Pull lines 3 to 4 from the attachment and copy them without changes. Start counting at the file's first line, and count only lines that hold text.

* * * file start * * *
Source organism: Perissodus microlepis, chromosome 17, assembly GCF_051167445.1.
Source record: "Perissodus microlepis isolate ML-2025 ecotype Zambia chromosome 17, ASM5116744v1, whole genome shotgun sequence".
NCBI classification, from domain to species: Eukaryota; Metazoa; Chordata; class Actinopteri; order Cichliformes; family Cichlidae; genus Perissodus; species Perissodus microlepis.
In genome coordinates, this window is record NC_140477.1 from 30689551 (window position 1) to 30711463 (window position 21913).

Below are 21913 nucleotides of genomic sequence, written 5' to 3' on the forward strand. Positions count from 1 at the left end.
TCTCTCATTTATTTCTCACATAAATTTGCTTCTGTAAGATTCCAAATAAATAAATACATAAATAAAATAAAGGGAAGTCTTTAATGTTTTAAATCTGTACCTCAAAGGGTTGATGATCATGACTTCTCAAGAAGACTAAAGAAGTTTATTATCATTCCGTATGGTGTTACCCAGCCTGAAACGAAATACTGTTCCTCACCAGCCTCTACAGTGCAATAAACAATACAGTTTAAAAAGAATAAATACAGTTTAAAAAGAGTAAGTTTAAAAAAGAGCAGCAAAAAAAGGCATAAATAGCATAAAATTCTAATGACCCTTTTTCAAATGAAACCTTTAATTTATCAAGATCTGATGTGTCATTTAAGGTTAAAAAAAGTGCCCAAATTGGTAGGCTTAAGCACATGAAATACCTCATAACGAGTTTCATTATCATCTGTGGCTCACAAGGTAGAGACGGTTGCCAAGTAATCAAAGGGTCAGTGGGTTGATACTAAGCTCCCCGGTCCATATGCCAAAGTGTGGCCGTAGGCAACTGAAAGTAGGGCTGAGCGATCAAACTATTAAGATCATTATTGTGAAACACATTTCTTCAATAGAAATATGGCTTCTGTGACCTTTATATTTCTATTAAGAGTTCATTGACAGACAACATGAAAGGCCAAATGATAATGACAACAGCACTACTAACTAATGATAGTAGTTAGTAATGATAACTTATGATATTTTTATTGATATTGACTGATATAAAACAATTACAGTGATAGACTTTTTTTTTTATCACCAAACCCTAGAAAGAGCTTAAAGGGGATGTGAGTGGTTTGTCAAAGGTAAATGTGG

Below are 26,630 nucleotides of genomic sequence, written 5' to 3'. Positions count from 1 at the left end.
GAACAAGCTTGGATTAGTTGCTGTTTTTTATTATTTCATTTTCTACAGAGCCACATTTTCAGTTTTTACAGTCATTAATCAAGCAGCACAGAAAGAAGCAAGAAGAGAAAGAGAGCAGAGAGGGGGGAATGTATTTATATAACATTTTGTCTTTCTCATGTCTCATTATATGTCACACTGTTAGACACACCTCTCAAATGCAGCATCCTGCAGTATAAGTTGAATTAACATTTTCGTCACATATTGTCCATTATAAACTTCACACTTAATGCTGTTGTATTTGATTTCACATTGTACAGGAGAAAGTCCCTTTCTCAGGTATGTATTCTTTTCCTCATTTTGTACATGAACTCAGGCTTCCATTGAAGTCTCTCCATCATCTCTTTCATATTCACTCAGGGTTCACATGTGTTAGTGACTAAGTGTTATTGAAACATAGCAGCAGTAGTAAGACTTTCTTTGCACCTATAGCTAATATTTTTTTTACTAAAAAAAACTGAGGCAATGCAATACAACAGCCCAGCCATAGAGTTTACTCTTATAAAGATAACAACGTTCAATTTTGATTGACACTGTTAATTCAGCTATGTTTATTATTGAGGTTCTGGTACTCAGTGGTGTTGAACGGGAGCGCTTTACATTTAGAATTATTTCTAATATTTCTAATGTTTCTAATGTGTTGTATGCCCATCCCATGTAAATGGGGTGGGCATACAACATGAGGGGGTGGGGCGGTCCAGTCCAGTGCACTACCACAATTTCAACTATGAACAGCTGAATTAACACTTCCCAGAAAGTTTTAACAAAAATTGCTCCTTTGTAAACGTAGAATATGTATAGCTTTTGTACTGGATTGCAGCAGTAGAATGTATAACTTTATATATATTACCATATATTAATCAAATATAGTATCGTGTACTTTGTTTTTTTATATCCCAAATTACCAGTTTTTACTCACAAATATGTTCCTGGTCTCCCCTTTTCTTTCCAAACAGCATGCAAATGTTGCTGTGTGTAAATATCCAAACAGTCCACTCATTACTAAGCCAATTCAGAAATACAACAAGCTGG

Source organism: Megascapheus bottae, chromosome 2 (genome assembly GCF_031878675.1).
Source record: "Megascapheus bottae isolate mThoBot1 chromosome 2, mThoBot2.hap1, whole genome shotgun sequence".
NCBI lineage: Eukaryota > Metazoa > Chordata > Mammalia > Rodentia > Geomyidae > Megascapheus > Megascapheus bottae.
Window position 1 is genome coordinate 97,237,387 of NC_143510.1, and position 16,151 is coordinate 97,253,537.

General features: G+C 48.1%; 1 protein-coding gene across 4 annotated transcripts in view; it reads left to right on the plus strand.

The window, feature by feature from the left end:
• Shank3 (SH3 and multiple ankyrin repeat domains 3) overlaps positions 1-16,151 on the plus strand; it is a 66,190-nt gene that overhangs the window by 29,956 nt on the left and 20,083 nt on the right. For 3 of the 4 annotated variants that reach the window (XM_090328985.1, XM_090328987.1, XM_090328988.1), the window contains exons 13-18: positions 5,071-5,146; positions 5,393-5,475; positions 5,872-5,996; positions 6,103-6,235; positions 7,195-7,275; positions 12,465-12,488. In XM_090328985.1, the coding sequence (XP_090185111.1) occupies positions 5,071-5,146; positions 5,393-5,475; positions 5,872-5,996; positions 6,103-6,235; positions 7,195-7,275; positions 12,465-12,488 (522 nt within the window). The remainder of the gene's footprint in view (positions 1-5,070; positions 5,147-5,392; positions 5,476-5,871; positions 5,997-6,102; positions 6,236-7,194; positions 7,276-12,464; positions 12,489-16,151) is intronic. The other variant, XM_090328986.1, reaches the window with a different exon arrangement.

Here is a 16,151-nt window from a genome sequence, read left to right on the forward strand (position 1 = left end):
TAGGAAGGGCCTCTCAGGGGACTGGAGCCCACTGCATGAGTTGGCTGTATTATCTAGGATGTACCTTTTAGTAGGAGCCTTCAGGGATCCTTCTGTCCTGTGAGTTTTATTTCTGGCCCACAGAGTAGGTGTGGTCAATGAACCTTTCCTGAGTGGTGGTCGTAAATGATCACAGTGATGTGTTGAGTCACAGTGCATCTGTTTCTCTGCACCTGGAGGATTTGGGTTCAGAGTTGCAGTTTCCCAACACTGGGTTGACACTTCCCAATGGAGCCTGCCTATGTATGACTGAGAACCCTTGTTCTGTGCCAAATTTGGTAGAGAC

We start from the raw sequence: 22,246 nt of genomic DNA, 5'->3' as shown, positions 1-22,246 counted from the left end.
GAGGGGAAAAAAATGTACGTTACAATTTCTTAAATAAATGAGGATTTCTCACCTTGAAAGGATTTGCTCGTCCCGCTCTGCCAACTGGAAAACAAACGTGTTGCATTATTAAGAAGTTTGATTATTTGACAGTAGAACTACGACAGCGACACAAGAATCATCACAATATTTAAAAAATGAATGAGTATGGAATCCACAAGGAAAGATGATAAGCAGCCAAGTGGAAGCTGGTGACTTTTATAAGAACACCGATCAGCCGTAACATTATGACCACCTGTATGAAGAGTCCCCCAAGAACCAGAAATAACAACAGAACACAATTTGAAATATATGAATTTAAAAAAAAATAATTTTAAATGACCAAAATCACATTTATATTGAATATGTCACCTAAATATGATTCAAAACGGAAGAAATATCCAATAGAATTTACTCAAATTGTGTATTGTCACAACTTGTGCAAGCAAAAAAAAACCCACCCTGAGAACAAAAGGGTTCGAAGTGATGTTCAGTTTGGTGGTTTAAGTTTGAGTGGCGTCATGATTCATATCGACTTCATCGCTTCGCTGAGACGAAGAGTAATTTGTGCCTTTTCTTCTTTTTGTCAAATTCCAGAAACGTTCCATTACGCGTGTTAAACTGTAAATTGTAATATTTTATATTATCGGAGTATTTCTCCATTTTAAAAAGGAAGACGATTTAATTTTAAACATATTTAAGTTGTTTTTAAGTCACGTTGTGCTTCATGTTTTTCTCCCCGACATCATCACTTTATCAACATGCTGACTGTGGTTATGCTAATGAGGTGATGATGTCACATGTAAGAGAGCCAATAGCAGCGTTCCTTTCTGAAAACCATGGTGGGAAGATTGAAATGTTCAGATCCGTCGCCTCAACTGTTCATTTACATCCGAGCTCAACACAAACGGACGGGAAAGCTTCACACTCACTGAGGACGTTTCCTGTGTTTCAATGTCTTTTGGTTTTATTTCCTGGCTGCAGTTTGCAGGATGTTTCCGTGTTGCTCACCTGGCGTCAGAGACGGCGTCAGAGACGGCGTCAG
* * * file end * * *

NCBI classification, from domain to species: Eukaryota; Metazoa; Chordata; class Actinopteri; order Cichliformes; family Cichlidae; genus Perissodus; species Perissodus microlepis.
In genome coordinates, this window is record NC_140477.1 from 30689551 (window position 1) to 30711463 (window position 21913).